The relationship, long and sometimes strained, had worn on Morton over the 10 years of its existence. Mr. Client, patient but insistent, had been the money as well as the motivator, keeping Morton on track through thick and thin. When Morton had come upon a seeming dead end in his time research, Mr. Client had very quietly yet firmly acquainted Morton with some of the nuances involving the term dead end. Fueled by desperation, Morton had gotten past that particular dead end, delaying his own dead end for the foreseeable future. Morton learned the truth to that old chestnut "necessity is the mother of invention".

Though Morton's benefactor insisted on his strange title of Mr. Client, it did define the relationship admirably. Mr. Client would pay well for the desired outcome to Morton's research. The sum was open to negotiation, the result however was not. Morton, in the beginning, had been so sure of his ability to bring the project to a satisfactory conclusion that he had rashly leaped to accept Mr. Client's terms.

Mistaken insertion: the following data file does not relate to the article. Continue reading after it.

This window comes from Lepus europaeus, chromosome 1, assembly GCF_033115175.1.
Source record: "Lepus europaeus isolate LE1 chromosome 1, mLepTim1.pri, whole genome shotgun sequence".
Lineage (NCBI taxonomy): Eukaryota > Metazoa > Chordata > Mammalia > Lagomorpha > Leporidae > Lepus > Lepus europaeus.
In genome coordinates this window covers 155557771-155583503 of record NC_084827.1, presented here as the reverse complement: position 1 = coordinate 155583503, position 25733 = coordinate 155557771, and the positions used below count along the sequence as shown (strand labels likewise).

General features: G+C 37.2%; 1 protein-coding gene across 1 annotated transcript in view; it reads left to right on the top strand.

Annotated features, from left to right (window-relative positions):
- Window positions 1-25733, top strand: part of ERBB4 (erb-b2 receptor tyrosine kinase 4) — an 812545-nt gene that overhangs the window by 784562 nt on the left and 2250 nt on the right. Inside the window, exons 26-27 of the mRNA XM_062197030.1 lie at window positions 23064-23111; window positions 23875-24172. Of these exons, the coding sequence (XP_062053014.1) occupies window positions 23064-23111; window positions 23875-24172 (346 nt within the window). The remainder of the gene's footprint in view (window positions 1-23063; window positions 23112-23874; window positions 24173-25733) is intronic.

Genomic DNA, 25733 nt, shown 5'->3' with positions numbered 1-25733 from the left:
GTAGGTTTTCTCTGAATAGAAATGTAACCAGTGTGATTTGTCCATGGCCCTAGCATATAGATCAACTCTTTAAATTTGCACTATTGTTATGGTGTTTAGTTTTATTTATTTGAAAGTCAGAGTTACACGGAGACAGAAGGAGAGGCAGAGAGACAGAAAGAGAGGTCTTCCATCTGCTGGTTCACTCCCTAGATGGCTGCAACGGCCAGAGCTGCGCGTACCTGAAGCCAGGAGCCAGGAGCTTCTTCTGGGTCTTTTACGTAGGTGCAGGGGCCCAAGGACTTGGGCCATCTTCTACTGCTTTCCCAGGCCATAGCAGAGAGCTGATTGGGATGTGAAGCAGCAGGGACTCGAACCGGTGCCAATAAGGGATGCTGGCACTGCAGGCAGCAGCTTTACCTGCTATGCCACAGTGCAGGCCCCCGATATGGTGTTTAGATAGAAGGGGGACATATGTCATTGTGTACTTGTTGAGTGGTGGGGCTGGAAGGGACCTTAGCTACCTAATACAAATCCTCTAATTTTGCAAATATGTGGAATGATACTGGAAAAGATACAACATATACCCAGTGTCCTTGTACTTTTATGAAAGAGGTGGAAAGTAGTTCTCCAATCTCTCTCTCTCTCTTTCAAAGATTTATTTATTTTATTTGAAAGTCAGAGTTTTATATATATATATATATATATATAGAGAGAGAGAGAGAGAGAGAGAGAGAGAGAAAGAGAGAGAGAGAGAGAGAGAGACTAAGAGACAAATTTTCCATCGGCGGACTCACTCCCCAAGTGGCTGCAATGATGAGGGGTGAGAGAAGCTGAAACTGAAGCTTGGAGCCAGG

Morton sat at the conference table, alone and reflective. His reflection of the moment was concerning the slight tremor evidenced by his thin, pale hands as they rested on the desktop. His hands fit the man, Morton being that archetypal nerd, sallow and thin, a reflection of too much time spent with his research, too little time in the sunlight. He was nervous too in the news he had to relay to his benefactor. It wasn't bad news, not at all. It was news that the project was complete, though without telltale field tests to actually see if the research was firm. Morton had run computer models of the program, rerun them, started from his first hypothesis, gone letter and verse through everything time and again. He was sure beyond certainty that he could deliver.